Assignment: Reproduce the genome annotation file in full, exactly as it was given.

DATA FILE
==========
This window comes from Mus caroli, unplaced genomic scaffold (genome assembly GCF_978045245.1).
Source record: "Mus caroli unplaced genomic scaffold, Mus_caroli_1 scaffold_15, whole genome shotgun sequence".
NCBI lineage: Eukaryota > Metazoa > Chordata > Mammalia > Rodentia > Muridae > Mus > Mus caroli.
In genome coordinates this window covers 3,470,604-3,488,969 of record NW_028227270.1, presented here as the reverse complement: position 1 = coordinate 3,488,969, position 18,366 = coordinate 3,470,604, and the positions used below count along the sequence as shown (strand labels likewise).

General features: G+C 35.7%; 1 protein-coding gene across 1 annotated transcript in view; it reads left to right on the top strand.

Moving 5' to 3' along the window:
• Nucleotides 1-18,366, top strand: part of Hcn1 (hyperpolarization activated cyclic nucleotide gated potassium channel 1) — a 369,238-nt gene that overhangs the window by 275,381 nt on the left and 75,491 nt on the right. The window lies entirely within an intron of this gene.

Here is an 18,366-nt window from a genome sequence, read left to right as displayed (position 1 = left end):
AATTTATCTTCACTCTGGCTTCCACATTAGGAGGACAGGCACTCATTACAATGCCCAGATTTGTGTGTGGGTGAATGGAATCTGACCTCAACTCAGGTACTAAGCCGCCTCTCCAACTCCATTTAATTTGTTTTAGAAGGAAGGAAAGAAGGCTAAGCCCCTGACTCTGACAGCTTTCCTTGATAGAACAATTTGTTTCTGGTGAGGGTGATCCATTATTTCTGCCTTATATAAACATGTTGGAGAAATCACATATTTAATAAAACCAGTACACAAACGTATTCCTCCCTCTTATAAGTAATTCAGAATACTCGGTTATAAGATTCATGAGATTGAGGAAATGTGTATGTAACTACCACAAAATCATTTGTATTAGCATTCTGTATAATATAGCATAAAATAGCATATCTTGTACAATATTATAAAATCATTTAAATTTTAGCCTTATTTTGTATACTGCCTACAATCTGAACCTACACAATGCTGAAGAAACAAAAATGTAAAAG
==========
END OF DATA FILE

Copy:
This window comes from Mus caroli, unplaced genomic scaffold (genome assembly GCF_978045245.1).
Source record: "Mus caroli unplaced genomic scaffold, Mus_caroli_1 scaffold_15, whole genome shotgun sequence".
NCBI lineage: Eukaryota > Metazoa > Chordata > Mammalia > Rodentia > Muridae > Mus > Mus caroli.
In genome coordinates this window covers 3,470,604-3,488,969 of record NW_028227270.1, presented here as the reverse complement: position 1 = coordinate 3,488,969, position 18,366 = coordinate 3,470,604, and the positions used below count along the sequence as shown (strand labels likewise).

General features: G+C 35.7%; 1 protein-coding gene across 1 annotated transcript in view; it reads left to right on the top strand.

Moving 5' to 3' along the window:
• Nucleotides 1-18,366, top strand: part of Hcn1 (hyperpolarization activated cyclic nucleotide gated potassium channel 1) — a 369,238-nt gene that overhangs the window by 275,381 nt on the left and 75,491 nt on the right. The window lies entirely within an intron of this gene.

Here is an 18,366-nt window from a genome sequence, read left to right as displayed (position 1 = left end):
AATTTATCTTCACTCTGGCTTCCACATTAGGAGGACAGGCACTCATTACAATGCCCAGATTTGTGTGTGGGTGAATGGAATCTGACCTCAACTCAGGTACTAAGCCGCCTCTCCAACTCCATTTAATTTGTTTTAGAAGGAAGGAAAGAAGGCTAAGCCCCTGACTCTGACAGCTTTCCTTGATAGAACAATTTGTTTCTGGTGAGGGTGATCCATTATTTCTGCCTTATATAAACATGTTGGAGAAATCACATATTTAATAAAACCAGTACACAAACGTATTCCTCCCTCTTATAAGTAATTCAGAATACTCGGTTATAAGATTCATGAGATTGAGGAAATGTGTATGTAACTACCACAAAATCATTTGTATTAGCATTCTGTATAATATAGCATAAAATAGCATATCTTGTACAATATTATAAAATCATTTAAATTTTAGCCTTATTTTGTATACTGCCTACAATCTGAACCTACACAATGCTGAAGAAACAAAAATGTAAAAG